Interview: Martina McBride talks Train's Pat Monahan, George Strait and her kids
Martina McBride has been music for 20 years, but “Eleven,” out today, marks a whole new start for the Grammy-nominated singer.
“Eleven,” her 11th studio album, is her first for a new label, her first under her new management team, and more significantly, the first album where she has co-written the bulk of the songs, and recorded outside of Nashville.
“I just tried to make my environment such that I didn’t have any other responsibilities for the time I was tracking,” she says. “Just to make the music the focus. It was a luxury I’d never experienced before, not even before I had kids.”
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McBride and producer Byron Gallimore (who also just produced "American Idol" runner-up Lauren Alaina’s album) beat a retreat to Atlanta to record. While it was hard to be away from her three daughters, she says, escaping “the tugs of everyday life... made a huge difference in being able to dive in and explore.”
That focus shows. The 10-time Grammy nominee has always had one of the clearest, strongest voices in country music, and on “Eleven,” she widens the parameters to include blues and soul influences, such as on the sultry “You Can Get Your Lovin’ Right Here.” While still undeniably country, “Eleven” showcases the artist’s broadest range yet.
The album opens with “One Night,” an uptempo love letter to her fans who come see her live. She plans to use it as a show opener as well. “It’s such a great greeting. We’re here together. We only have this one night.”
Though touring remains challenging, given her dedication to her family, she loves her time on stage. “It’s about making a connection. I could blow through 17 songs and be done, but that’s unsatisfying,” she says. “I really need to make a connection. How can we connect? There are nights when you really get so much energy from the audience and joy and love that washes over you and you build on it.” McBride will go back out on the road opening for George Strait in early 2012.
“I get to be on the side of the stage and get to watch his show and hear all those songs and that voice... he’s just amazing,” she says. Of Strait’s “relaxed” stage presence (i.e.: he stands in front of a microphone and doesn’t move), “maybe that’s the lesson. When you have that great body of work and that ‘thing,’ maybe all you do is stand there and swing. He doesn’t feel the need to keep it at fever pitch.”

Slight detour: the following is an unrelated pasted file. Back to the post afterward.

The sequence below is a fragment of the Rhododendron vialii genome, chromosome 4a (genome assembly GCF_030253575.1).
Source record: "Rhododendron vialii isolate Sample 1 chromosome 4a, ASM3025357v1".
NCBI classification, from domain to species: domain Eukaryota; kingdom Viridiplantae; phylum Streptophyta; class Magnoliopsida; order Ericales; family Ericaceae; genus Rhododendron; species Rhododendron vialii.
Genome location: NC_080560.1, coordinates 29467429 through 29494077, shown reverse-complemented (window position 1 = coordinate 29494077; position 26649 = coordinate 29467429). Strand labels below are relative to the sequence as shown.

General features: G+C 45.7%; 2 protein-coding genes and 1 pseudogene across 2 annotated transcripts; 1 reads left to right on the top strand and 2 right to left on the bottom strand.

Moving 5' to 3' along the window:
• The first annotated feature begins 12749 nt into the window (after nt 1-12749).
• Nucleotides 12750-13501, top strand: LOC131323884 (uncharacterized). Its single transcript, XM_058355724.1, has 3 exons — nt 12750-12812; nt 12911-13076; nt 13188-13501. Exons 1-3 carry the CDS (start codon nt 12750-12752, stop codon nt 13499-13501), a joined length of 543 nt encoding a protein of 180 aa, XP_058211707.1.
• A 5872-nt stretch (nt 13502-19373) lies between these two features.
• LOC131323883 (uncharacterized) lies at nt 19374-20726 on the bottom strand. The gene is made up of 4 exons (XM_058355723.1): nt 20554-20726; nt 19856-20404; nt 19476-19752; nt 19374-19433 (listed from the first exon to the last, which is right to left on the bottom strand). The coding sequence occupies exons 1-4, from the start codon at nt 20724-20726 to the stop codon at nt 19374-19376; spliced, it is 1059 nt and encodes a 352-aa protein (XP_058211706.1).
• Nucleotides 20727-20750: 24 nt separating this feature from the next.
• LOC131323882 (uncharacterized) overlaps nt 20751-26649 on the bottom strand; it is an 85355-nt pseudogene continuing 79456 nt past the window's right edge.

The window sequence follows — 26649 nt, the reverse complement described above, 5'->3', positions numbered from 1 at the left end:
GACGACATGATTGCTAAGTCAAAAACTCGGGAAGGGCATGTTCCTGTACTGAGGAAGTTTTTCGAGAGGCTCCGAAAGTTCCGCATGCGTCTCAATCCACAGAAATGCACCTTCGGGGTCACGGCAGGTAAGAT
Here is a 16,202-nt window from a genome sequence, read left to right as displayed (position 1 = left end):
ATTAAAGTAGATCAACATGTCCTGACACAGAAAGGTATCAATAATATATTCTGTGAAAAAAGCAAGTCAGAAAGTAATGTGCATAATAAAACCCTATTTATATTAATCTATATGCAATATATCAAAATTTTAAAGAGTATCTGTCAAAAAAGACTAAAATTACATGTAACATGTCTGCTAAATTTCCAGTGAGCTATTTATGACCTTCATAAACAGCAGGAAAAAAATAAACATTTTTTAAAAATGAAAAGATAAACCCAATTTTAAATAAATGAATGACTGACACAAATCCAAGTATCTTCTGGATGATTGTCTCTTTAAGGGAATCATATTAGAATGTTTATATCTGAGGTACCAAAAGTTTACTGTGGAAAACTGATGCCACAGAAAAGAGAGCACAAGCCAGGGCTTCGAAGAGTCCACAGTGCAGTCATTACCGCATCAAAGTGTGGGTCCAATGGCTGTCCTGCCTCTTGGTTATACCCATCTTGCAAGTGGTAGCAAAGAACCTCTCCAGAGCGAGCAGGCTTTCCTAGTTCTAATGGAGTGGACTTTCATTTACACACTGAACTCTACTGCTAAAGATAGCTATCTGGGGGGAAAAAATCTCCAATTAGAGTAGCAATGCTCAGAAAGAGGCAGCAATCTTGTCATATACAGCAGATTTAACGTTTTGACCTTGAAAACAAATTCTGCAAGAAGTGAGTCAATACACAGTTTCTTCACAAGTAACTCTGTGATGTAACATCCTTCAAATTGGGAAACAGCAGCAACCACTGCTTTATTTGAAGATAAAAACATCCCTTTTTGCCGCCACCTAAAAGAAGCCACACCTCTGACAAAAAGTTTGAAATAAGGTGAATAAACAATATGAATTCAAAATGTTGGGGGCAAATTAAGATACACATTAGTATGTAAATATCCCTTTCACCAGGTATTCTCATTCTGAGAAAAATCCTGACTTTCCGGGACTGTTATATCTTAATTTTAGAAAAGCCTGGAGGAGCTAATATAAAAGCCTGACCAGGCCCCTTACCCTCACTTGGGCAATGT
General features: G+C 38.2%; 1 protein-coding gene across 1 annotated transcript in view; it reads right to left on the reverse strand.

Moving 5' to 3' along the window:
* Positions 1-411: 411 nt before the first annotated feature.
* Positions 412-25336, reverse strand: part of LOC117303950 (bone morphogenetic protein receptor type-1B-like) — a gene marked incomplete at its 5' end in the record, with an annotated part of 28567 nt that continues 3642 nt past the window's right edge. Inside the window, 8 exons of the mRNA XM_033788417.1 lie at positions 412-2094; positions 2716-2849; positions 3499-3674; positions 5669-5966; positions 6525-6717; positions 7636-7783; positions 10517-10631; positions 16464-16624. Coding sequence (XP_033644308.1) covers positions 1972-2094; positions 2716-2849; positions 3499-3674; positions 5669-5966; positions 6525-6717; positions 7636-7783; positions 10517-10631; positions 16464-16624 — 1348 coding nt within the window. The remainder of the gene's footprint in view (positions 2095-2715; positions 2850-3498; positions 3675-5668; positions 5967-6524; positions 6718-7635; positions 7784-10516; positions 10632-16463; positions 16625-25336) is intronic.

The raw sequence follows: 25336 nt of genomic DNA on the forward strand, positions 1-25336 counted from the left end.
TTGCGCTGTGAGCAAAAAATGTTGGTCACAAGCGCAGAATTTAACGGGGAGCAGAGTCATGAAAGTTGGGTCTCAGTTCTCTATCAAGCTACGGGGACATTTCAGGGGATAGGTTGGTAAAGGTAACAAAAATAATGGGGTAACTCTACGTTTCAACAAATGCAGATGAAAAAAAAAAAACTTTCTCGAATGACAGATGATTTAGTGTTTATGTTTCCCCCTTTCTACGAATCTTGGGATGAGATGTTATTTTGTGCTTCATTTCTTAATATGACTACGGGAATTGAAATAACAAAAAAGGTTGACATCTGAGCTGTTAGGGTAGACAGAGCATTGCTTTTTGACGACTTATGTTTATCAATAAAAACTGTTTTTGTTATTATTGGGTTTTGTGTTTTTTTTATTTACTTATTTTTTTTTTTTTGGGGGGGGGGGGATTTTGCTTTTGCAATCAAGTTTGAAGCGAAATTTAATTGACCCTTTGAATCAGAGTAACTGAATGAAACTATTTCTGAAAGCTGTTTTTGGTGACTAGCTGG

“Eleven” also includes a duet with Train’s Pat Monahan on the band’s sweet “Marry Me.” Monahan and McBride first performed the song together on a CMT special. Monahan came to the Atlanta studio where the two turned the tune into a true duet by swapping verses. “We were in the studio, facing each other, singing to each other. His voice is so inspiring to me,” McBride says.
One of the album’s most vulnerable tracks is the lovely, bittersweet “Long Distance Lullaby” about her three children. She hesitates to tell stories about her girls though. “I can’t tell funny kid stories anymore because they’re mortified,” she says with a laugh.
McBride, who got her first break selling merchandise for Garth Brooks (who later had her open for him) has a long history of tackling social issues on her albums, including domestic abuse on “Independence Day” or child abuse on “Concrete Angel.” On “Eleven,” she addresses breast cancer on “I’m Going To Love You Through It,” a song from the perspective of the caretakers surrounding their afflicted love one. The touching video includes breast cancer survivors Sheryl Crow, "Good Morning America's" Robin Roberts and "Today's" Hoda Kotb, as well as other survivors. On Oct. 22, she will headline Women Rock For the Cure at the Grand Old Opry in Nashville, alongside Alaina and Kellie Pickler. The evening will raise funds for breast cancer awareness.
McBride is a big proponent of Twitter and has found expressing herself in 140 characters or less a great way to, here’s that word again, connect with her fans and show a different side. “Over the years, people have said, ‘you’re fun and funny.’ People generally don’t know that because I’m asked about serious stuff and I give serious answers [in interviews]. Twitter has allowed me to open up a little.”